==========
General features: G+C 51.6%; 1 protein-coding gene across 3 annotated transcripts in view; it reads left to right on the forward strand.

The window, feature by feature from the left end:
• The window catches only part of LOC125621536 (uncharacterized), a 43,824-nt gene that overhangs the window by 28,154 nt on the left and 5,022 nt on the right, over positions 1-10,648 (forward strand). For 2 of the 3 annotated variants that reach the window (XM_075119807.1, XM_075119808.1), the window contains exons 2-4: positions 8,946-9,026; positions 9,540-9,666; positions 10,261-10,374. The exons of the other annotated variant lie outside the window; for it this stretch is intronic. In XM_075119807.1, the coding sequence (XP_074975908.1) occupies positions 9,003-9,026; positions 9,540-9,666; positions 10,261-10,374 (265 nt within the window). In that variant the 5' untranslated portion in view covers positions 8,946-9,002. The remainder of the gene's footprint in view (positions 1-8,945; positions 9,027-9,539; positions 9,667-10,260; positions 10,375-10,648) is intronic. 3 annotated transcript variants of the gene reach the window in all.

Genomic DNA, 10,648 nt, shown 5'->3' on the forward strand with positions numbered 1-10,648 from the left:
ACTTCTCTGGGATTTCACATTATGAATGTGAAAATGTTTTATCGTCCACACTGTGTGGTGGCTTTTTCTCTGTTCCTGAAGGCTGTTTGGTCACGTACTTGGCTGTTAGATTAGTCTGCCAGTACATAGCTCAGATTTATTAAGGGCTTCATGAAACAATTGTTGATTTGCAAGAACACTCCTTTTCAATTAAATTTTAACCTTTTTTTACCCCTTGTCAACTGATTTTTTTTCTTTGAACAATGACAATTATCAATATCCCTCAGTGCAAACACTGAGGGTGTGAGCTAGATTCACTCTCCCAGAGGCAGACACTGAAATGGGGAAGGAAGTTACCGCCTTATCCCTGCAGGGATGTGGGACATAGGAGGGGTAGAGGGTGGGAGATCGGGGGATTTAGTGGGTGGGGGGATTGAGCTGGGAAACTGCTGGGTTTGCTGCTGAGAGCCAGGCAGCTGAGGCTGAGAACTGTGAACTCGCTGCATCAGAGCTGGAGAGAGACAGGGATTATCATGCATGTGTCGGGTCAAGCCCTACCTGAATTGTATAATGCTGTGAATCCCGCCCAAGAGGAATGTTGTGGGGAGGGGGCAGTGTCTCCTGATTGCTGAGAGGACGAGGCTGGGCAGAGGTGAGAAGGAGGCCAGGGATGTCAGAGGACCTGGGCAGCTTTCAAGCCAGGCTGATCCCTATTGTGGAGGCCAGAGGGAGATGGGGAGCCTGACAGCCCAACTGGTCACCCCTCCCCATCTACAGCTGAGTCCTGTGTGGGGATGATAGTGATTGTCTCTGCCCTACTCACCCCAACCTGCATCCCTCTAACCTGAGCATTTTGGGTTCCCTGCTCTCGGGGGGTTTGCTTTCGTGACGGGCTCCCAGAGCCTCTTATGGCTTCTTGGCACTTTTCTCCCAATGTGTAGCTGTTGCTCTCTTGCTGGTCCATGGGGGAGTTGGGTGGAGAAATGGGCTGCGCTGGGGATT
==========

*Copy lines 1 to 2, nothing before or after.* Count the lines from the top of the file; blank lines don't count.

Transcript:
General features: G+C 51.6%; 1 protein-coding gene across 3 annotated transcripts in view; it reads left to right on the forward strand.

The window, feature by feature from the left end: